Dimensional Fund Advisors Part XII

This article is one in a long series which I hope will help explain the ins and outs of DFA – Dimensional Fund Advisors. NOTE: This is my interpretation and explanation only. For the final word, please refer to the DFA Canada Website.

How Accepted Is The Three Factor Model?

The acceptance of the Three Factor Model is probably more widespread than people realize. While most investors have probably heard of the Capital Asset Pricing Model (CAPM), most have not heard of the Fama-French Three Factor Model. In fact, of all the textbooks I’ve had to study to become a financial advisor or attain new designations they all seem to have a refresher section on CAPM – but no mention of the Fama-French Three Factor Model (FFTFM).

So why then, would I say that the FFTFM is more widespread than people realize? One need only look at the following style box which might be very familiar:

These types of style boxes became popular in the mid 1990’s and have been used ever since to characterize the holdings of mutual funds and other portfolios. For the most part, investors and advisors learned to compare “like with like” – such that if you had a portfolio or fund that fell into the Large-Value box, then the straight performance comparison to a Small-Growth fund was considered an apples-to-oranges comparison (and not an apples-to-apples comparison). Today, everybody just “knows” that such a comparison isn’t fair.

If the only major determinant of portfolio performance was exposure to equities (as according to CAPM), then looking at these style boxes shouldn’t really give you any more information. That investors and advisors DO look at the fund’s size and value characteristics is a testament to the FFTFM and that the other major factors in determining portfolio peformance could indeed be Size and Value (and not just exposure to the market in general).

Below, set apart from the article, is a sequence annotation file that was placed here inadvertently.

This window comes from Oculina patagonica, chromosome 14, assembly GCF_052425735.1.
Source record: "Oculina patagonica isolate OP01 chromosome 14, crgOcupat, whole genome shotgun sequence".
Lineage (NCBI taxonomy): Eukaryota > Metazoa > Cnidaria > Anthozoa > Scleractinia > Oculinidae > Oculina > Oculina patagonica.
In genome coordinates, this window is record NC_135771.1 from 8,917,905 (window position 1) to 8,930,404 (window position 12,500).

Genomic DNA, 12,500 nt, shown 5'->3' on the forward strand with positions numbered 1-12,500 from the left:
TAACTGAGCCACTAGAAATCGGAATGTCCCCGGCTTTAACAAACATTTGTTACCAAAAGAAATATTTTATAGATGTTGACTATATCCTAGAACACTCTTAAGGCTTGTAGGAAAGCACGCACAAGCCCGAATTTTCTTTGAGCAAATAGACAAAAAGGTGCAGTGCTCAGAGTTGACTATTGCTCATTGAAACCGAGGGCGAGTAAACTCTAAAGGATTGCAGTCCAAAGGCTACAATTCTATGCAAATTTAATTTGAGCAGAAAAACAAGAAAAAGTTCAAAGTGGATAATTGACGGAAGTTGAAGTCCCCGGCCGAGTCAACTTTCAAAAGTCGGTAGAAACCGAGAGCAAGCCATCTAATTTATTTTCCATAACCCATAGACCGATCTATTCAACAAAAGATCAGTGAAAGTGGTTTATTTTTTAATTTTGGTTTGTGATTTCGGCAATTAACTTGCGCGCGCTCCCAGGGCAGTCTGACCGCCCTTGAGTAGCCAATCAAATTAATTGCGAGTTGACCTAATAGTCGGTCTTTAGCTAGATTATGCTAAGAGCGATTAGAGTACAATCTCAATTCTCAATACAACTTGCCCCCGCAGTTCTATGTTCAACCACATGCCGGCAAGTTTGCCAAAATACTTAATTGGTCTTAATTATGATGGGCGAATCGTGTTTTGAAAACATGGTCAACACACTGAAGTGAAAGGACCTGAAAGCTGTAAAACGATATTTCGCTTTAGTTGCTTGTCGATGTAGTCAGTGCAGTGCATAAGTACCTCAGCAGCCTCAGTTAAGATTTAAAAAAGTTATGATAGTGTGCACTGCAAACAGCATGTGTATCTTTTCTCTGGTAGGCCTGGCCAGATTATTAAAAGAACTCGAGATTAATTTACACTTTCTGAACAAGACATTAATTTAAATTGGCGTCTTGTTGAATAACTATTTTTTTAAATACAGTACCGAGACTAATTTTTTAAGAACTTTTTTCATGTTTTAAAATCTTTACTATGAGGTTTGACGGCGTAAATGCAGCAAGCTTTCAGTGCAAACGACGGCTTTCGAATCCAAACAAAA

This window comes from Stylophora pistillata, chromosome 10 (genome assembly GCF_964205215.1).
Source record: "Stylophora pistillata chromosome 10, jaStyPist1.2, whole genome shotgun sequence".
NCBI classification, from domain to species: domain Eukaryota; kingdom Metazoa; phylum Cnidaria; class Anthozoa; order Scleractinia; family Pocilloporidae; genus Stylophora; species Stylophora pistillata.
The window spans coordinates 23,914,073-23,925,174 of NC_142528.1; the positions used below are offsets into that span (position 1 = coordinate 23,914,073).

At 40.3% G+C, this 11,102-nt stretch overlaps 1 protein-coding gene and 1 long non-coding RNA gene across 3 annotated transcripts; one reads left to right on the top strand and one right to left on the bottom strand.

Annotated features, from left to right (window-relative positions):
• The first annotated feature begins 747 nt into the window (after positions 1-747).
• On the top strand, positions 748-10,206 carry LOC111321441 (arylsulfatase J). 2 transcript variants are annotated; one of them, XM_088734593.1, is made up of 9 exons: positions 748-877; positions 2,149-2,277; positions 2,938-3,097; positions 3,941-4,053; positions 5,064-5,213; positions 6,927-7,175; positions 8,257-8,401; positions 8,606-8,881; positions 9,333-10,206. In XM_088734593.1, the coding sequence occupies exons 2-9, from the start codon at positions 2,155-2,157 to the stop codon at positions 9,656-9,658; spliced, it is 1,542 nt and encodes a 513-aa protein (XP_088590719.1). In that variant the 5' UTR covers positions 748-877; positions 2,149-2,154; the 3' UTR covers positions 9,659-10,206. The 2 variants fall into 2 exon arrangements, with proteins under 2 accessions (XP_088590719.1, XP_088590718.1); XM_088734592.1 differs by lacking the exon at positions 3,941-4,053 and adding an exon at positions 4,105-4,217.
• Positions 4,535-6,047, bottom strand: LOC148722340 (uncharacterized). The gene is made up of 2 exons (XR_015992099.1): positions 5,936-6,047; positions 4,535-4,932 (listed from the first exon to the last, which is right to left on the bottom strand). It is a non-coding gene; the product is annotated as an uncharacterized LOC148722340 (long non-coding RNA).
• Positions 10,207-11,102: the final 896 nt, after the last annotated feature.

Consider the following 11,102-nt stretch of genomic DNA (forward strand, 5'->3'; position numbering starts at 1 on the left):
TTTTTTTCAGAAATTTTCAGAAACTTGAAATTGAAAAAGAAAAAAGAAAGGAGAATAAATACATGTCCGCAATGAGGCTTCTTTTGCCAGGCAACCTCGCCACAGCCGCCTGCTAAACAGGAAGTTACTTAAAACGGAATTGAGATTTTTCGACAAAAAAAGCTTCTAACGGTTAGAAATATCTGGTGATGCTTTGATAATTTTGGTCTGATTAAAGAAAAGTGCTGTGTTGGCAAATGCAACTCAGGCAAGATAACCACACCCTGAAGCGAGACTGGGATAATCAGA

The Lipper Indices

The Lipper Database also converted to a multi-factor framework in 1999. Here are the Equity Indices as of March 9th, 1998:

  1. Capital Appreciation
  2. Growth Fund
  3. Small Cap Fund
  4. Growth & Income
  5. Equity Income Fund
  6. Science & Tech Fund
  7. International Fund
  8. Gold Fund
  9. Balanced Fund
  10. Emerging Markets

Here were the Equity Indices as of November 20th, 2000:

  1. Large-Cap Growth
  2. Large-Cap Core
  3. Large-Cap Value
  4. Multi-Cap Growth
  5. Multi-Cap Core
  6. Multi-Cap Value
  7. Mid-Cap Growth
  8. Mid-Cap Core
  9. Mid-Cap Value
  10. Small-Cap Growth
  11. Small-Cap Core
  12. Small-Cap Value
  13. Equity Income Fund
  14. Science & Tech Fund
  15. Gold Fund
  16. International Fund
  17. Emerging Markets
  18. Balanced

To Be Continued…

Well that’s all fine and dandy, but where this is really going to start getting interesting is when we start using a Three-Factor analysis instead of CAPM to measure mutual fund manager performance. I’ll spoil a bit of the surprise when I say that CAPM alpha does not usually translate into Multi-Factor alpha which isn’t good news for the few managers who have beaten their benchmarks. Stay tuned!


Preet Banerjee
Preet Banerjee
...is an independent consultant to the financial services industry and a personal finance commentator. You can learn more about Preet at his personal website and you can click here to follow him on Twitter.
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